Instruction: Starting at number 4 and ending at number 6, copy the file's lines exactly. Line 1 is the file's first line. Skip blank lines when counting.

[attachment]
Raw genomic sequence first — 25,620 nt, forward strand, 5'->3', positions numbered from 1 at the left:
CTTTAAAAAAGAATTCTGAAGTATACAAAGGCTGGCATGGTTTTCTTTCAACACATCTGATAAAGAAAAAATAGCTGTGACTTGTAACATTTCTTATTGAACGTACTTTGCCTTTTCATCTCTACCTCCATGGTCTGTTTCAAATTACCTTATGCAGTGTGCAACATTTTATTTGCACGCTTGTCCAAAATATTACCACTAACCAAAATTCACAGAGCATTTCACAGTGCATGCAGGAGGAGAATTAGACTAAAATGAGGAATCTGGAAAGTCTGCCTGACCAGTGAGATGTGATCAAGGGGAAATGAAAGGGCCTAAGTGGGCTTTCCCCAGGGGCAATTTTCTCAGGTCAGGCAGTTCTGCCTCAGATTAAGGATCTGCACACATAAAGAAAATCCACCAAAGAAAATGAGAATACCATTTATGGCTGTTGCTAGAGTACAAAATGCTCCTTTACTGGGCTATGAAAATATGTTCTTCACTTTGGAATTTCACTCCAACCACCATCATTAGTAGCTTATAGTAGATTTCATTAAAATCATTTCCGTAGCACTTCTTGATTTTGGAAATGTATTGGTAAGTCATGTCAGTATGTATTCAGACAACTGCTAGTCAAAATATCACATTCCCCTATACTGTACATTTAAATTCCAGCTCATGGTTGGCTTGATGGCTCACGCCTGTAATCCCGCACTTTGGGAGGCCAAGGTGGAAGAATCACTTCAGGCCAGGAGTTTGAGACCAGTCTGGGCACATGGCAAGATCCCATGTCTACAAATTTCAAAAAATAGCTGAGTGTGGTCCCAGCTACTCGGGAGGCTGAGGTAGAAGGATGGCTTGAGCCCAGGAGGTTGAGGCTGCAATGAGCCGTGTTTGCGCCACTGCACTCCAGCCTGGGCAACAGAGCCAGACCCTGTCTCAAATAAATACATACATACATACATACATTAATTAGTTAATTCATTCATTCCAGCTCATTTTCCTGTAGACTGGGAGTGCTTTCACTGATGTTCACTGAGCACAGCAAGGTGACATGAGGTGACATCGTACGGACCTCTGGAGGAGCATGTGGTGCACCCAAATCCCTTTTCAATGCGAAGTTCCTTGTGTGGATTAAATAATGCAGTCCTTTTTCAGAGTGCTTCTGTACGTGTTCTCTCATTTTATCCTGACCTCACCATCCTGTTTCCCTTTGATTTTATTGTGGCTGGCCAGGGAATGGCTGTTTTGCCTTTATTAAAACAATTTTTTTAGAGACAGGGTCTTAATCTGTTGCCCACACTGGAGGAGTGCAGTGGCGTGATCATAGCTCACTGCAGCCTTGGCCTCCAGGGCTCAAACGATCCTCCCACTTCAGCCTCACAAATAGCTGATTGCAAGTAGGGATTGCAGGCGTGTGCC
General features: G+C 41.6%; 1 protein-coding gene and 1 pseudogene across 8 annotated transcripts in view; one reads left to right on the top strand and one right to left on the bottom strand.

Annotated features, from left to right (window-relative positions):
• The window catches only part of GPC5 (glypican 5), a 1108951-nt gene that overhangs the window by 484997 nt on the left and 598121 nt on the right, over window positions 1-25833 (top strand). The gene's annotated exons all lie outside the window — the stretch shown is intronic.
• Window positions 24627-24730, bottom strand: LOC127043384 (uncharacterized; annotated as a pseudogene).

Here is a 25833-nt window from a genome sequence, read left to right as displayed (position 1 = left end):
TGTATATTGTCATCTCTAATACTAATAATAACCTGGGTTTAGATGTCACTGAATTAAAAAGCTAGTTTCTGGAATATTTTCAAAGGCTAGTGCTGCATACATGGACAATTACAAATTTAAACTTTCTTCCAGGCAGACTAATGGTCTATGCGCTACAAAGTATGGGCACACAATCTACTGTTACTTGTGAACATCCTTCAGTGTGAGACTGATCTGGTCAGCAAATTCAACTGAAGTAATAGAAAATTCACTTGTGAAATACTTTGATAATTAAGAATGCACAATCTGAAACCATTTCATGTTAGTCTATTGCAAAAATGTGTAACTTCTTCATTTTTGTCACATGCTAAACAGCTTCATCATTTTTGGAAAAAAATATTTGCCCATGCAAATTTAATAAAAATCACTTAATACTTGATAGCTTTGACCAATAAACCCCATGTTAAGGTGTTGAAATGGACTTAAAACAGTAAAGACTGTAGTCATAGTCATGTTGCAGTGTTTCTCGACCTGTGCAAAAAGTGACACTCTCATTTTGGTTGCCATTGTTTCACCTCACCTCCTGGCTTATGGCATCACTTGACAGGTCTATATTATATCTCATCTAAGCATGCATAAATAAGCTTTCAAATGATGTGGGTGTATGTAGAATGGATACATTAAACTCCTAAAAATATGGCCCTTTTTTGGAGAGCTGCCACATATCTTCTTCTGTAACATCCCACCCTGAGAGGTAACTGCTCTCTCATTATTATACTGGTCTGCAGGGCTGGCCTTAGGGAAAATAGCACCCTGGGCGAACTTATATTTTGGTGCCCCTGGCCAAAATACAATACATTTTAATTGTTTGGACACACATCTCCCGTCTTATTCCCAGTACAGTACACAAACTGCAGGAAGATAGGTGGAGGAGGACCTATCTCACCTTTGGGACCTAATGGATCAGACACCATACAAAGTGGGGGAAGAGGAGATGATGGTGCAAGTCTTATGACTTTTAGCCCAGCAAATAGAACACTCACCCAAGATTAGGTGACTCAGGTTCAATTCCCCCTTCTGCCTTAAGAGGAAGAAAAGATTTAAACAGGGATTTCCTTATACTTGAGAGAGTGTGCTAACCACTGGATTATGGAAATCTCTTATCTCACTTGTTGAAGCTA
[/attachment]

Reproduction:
Annotated features, from left to right (window-relative positions):
• The window catches only part of GPC5 (glypican 5), a 1108951-nt gene that overhangs the window by 484997 nt on the left and 598121 nt on the right, over window positions 1-25833 (top strand). The gene's annotated exons all lie outside the window — the stretch shown is intronic.
• Window positions 24627-24730, bottom strand: LOC127043384 (uncharacterized; annotated as a pseudogene).